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DIGITAL PLATESETTERS -- Growing by Twos and Fours

January 2004

Technology Editor

The size of a shop's presses used to be seen as saying something about the sophistication of its operations. Today, half-size and smaller presses are just as likely as full-size machines to boast sophisticated computer controls, digital interfaces and other automation features.

While the trend toward shorter runs may play to the strengths of these presses, print buyers don't want to make any compromises in color, quality or service. Therefore, small- to mid-size printers have come under increased pressure to be technologically competitive throughout their shops. For a growing number, a critical step has been adopting computer-to-plate production with a metal platesetter supporting a two- or four-page format.

Marcus Printing, based in Holyoke, MA, has already made the move...twice. Owner Susan Goldsmith reports experiencing a variety of problems with the shop's first platesetter after having it slightly more than a year. She decided it was time to switch platesetters and manufacturers.

Find a Comfort Level

In 2002, the company installed an Agfa Palladio plate-setter, which is a four-up, flatbed machine using violet-laser imaging. Goldsmith says the deciding factors included a comfort level with the proven technology, the improved workflow that came with the system, and the ability to rely on one supplier for equipment, plates, chemicals and technical support. Also, she believed going with violet imaging would save the company money.

"We do a lot of makereadies in a day, so we needed an automated, reliable and fast CTP solution," Goldsmith adds. Marcus Printing produces a range of printed products in runs of 500 to 100,000 impressions, she notes.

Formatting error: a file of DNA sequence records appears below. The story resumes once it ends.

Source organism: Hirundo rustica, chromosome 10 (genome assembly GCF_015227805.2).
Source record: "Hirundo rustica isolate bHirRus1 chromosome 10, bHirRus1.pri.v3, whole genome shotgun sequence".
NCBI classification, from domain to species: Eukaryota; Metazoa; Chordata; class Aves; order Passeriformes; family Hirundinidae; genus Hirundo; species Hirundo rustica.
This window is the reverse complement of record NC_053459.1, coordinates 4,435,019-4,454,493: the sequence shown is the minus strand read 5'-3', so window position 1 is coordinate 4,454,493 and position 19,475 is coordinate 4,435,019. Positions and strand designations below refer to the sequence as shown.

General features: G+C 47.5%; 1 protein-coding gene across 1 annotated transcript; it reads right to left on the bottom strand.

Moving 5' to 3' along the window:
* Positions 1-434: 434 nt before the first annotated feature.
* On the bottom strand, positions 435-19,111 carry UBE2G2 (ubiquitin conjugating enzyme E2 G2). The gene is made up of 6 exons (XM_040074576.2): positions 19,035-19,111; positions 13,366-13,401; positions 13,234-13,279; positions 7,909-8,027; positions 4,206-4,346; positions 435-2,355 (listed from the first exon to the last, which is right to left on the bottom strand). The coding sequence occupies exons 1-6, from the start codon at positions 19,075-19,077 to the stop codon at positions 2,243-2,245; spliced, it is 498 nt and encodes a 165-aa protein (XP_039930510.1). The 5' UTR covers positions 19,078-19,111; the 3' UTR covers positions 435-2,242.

The company falls squarely into the small- to mid-size printer category that Agfa sees as the target market for the Palladio. It is a fully automated system, including plate loading and slip sheet removal, with an in-line processor. A special media cassette keeps 50 plates online for unattended operation. The platesetter is designed to image Agfa Lithostar Ultra-V (silver-halide) plates at 1,200, 2,400 or 3,000 dpi using Agfa Balanced Screening. It handles plate sizes from 11x17.72˝ up to 25x29.68˝.

Agfa also offers the Galileo VS 4 (four-up) violet-laser platesetter. The internal-drum device is available in fully- and semi-automatic configurations. It images LithoStar Ultra plates in sizes from 14.5x17.72˝ to 26.61x29.33˝ and supports Agfa Balanced Screening and CristalRaster stochastic screening.

In his role as president of Pony X Press Printing Services in Reynoldsburg, OH, Gene Scott looks to develop capabilities and technologies that can set the company apart from the competition. For a time, that drive even led the mid-size shop (29 employees) to implement waterless printing. "We've always wanted to differentiate our company by printing higher line screens," Scott notes.


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